Magical season ends for Hillsboro
Panthers upend Trojans, 45-20
Getting beat by a team like Pittsburg-St. Mary’s Colgan is certainly no disgrace.
The Panthers don’t lose often.
While the Trojan football team was making its first appearance in the state playoffs in six years, the road to a state title runs through Colgan on a yearly basis.
Not many schools outside perhaps Silver Lake and Smith Center can match Colgan’s small school success and football tradition.
All three of the trio’s former or current coaches can be found a short drive away to Newton at the Kansas Sports Hall of Fame.
Colgan’s former 37-year coach Chuck Smith is now part of the Kansas House of Representatives.
Tradition wasn’t all the Trojans were battling in the second round Friday night at Pittsburg, but a team as dangerous both offensively and defensively as what Hillsboro’s seen.
Heading into Friday, the Panthers had outscored opponents 353-87, while allowing a stingy 10 points a game.
Games have a knack of quickly coming unraveled on Panther opponents and the first half was more than the Trojans could stand.
Had it not been for the Panthers’ 31-point first half, Hillsboro’s season would’ve extended with the Trojans outscoring Colgan 20-14 the second half.
The Trojans’ best season since 2012 ended at 7-3 on a 45-20 loss while Colgan stays alive at 8-2.
“Colgan was a solid team across the board,” Trojan coach Devin Metzinger said. “Of course that’s what you expect when you start to get deeper in the playoffs.”
Outside a 22-20 loss to 4A Abilene, Centralia and Hillsboro have been the only two teams to put 20 points on Colgan this year with the other Panthers from Centralia handing Colgan its other loss with a 20-0 shutout.
The Panthers’ ground attack gave the Trojans bigger headaches, stinging them for 328 yards rushing and 416 total yards.
That’s added up to bad news all year with all three of the Trojans’ losses coming when opponents put up at least 300 yards rushing and 400 total.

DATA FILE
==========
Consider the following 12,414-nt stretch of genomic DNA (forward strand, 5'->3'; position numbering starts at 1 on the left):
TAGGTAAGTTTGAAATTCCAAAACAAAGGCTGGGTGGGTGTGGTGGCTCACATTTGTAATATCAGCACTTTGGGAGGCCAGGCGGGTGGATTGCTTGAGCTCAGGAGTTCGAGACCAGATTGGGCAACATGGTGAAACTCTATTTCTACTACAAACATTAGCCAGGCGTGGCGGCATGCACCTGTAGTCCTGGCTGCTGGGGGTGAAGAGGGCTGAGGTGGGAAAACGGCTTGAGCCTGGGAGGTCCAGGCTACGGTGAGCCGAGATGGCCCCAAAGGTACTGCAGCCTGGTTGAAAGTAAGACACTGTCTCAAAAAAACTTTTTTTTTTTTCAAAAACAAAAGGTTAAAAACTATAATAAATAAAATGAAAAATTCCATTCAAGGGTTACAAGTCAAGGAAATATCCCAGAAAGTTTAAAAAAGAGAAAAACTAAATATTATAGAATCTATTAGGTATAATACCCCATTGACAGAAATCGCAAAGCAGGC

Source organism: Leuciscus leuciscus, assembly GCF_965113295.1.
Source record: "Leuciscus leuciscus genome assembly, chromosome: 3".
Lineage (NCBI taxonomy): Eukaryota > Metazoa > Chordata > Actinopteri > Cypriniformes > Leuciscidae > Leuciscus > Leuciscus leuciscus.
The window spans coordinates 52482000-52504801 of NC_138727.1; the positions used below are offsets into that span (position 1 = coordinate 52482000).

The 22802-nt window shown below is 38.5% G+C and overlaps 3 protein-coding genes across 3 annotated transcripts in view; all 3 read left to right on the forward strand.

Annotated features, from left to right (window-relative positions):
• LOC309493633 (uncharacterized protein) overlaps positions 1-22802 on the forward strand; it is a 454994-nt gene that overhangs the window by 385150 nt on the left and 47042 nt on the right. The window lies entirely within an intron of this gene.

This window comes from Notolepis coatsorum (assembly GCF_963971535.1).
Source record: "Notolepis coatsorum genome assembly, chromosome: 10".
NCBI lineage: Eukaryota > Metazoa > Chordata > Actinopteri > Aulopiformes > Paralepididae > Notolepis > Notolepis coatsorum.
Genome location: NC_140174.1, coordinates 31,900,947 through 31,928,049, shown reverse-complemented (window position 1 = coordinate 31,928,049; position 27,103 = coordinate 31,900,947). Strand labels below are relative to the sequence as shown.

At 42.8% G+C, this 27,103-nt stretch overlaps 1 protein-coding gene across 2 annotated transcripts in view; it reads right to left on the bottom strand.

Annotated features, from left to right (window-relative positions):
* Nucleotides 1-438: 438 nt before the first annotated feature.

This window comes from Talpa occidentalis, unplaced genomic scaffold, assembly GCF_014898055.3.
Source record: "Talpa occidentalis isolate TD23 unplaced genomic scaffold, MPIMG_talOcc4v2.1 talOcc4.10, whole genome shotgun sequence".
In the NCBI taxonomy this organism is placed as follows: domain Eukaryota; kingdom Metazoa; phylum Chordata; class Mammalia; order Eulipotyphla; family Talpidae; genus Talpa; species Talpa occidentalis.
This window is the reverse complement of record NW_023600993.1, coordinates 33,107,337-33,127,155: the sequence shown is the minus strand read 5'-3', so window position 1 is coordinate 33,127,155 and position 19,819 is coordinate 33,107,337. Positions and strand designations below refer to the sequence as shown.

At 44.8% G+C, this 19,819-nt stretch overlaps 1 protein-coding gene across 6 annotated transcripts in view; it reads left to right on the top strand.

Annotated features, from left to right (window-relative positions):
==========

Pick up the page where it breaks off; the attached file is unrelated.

Colgan quarterback Cade Simmons was a big part of that, having a hand in all four of the Panthers’ first-half touchdowns, including a 51-yard run, while throwing for two more.
One was a 56-yard bomb to Cal Marquardt, which added to Hillsboro being in grave danger by halftime.
Playing their final high school game, Jorge Hanschu and Brooks Gardner made sure the Trojans didn’t go quietly.
Hanschu closed out his career completing 10-of-20 for a game-high 148 yards passing, including hitting for Gardner on a 64-yard touchdown to start the second half.
The point-after attempts were a sore spot all season and 1-for-3 on the night only let Hillsboro pull to 31-6.
Gardner carried 15 times for a team-high 97 yards while hauling in two passes for 76.
Hillsboro had a balanced game offensively with 175 yards coming on the ground and 323 total yards, but a woeful 2-for-11 on third down didn’t allow the Trojans to sustain many drives.
With their fate long since sealed, Hanschu capped off both his career and season scoring on a 5-yard touchdown for Hillsboro’s last points and 45-20 final.
Graduation will take its toll on the Trojans with the loss of Hanschu, Gardner, Darian Ratzlaff, Wes Shaw, Lane Flaming, Kyle Horton, Connor Morey, and Josiah Driggers.
“This senior class was fantastic for us,” Metzinger said. “They had a huge hand in raising the standard for our program, they’re a great group of kids that will be missed not only on Friday night, but on the practice field and in the weight room as well.”
But Hillsboro’s success allowed underclassmen to gain experience to build off of this season to again challenge for a late push next year.
“It’s obviously too early to think about next year, but we’re excited for what may be to come,” said Metzinger. “A few kids this year got some playing time on Friday nights to help them get ready for next season.
“We saw a lot of good things on Monday nights in JV that makes us feel confident that we can recapture what we had this season.”
Last modified Nov. 8, 2018